Figure 1 shows the pedigree of the patients’ families. Their family history revealed that their mothers’ brother had presented with thrombocytopenia and died of infections at 3 years of age and that their mothers’ uncle was thrombocytopenic before death. No abnormalities were observed in the other family members. Therefore, the proband and his younger cousin were suspected to have WAS. On the basis of the medical and family history, they were assigned scores of 4 and 5, respectively, using a previously described scoring system [10, 14].
Informed consent was obtained from the patients’ parents, legal guardians and family members before enrollment in the study. This study was approved by the Research Ethics Committee of the Second Hospital of Hebei Medical University. Ethylenediaminetetraacetic acid (EDTA)-anticoagulated venous blood samples (2 ml) were extracted from patients, their parents and carriers for mutation analysis. Heparinized venous blood samples (5 ml) were obtained from patients and carriers in their families for WASp detection.
Flow cytometry and western blot analysis
PBMCs were isolated from the blood samples. Intracellular staining with an anti-WASp monoclonal antibody (mAb) was performed as described previously . Cells were incubated with 0.25 mg/ml purified mouse anti-human WASp mAb (BD pharmingen, Franklin Lakes, NJ, USA) or 0.5 mg/ml isotype-matched control mouse IgG2a mAb (BioLegend, San Diego, CA, USA) and reacted with 1:100 diluted fluorescein isothiocyanate (FITC)-conjugated goat anti-mouse IgG2a (Affinity Biosciences, Jiangsu, China). The samples were analyzed on a BD FACSCanto II (Becton Dickinson, Franklin, Lakes, NJ, USA), using FlowJo V10 software (Becton Dickinson).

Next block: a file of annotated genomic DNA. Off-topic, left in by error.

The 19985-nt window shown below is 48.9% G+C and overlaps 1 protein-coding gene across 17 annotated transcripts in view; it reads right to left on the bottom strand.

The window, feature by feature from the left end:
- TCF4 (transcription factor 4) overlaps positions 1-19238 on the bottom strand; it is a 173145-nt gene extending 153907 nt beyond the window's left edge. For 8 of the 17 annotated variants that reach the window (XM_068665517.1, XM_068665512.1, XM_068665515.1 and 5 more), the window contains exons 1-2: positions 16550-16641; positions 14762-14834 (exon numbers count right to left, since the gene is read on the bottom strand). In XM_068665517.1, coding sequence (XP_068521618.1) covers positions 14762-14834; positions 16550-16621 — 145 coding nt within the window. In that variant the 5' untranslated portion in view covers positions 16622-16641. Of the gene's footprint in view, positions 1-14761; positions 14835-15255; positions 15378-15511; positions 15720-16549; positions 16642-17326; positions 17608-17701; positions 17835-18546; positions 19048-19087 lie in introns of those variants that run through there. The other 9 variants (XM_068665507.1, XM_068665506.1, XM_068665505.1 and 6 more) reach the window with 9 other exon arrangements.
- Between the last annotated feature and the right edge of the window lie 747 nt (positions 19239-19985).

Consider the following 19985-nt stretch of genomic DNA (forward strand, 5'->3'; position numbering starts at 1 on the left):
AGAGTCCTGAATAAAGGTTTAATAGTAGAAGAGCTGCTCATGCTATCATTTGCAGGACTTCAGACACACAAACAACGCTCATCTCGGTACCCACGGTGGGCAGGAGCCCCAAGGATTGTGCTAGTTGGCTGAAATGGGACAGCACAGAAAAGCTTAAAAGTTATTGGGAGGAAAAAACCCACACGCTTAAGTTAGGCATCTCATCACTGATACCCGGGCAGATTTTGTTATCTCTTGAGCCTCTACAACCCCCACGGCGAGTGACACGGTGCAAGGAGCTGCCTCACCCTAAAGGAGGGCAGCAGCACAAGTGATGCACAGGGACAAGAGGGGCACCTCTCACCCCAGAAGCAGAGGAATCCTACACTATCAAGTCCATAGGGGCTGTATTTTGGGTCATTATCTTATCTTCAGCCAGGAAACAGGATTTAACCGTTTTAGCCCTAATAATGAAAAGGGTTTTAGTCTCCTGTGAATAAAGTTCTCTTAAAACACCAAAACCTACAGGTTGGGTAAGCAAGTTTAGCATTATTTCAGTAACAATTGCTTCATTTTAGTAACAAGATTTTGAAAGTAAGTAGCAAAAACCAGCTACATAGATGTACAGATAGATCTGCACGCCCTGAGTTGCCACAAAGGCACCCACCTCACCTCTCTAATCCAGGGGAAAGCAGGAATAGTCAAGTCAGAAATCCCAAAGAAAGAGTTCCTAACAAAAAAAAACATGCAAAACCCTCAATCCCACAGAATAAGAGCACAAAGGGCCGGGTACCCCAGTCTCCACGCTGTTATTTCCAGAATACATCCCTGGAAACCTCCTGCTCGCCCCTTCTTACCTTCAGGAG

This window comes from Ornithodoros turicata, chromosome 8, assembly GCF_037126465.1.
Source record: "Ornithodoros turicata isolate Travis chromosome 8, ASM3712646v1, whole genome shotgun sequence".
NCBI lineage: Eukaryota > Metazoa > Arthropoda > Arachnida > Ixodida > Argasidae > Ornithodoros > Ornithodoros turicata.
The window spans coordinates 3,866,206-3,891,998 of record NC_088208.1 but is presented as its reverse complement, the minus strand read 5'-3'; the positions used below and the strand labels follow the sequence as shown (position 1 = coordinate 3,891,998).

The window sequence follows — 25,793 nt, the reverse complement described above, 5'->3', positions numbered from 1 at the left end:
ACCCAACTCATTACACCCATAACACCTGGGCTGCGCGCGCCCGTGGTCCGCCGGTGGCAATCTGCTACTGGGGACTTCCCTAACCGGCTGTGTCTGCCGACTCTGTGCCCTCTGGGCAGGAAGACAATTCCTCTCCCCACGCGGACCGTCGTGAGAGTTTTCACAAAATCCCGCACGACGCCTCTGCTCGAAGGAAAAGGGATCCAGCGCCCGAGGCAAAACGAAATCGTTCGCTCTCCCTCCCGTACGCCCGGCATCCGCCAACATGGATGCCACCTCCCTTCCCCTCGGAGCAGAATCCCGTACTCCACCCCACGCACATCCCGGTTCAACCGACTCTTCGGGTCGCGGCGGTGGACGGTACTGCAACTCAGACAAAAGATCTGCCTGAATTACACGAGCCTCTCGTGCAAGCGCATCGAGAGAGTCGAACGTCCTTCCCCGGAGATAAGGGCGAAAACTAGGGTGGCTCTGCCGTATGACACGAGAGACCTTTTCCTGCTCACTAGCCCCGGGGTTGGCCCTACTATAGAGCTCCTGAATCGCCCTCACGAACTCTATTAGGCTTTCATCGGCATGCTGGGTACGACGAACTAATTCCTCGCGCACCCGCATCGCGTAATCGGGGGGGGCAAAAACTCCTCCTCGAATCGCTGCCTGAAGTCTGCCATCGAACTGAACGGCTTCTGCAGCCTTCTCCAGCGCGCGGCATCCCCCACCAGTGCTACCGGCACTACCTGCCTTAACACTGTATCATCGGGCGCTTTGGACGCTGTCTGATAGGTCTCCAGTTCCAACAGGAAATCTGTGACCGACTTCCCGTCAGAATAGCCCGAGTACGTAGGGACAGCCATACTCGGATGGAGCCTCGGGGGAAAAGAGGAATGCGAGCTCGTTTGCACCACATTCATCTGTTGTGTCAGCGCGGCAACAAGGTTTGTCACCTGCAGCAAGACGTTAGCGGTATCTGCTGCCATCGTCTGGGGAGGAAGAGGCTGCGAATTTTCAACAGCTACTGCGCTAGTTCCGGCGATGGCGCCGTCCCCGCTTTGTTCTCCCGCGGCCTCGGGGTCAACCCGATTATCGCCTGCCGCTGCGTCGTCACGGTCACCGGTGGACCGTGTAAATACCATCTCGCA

Western blotting of WASp and actin in PBMCs was performed using anti-WAS mAb (1:500; BD Pharmingen, Franklin Lakes, NJ, USA) and anti-β-actin control antibodies (1:3000; Servicebio, Wuhan, China), as described previously .
Total genomic DNA was extracted from PBMCs and amplified using PCR . The PCR products were sequenced by the next-generation sequencing to screen for inherited platelet disorders and immunodeficiency diseases . All PCR products were sequenced using NovaSeq 6000 Genetic Analyzer (Illumina, San Diego, CA, USA). Sanger sequencing was performed on the other family members for familial segregation . The forward primer (5′-CTGTCATGAGGCAGGAAGGAC-3′) and reverse primer (5′-CATCTGGATGAGTCTTTGGTTCTG-3′) were designed using Primer Premier 5. Similarity analysis was performed using the NCBI BLAST program (http://www.ncbi.nlm.nih.gov/BLAST/) to identify novel mutations. Sequences were aligned with WAS (NCBI reference sequence: NG_007877.1 and NM_000377.3) coding sequences.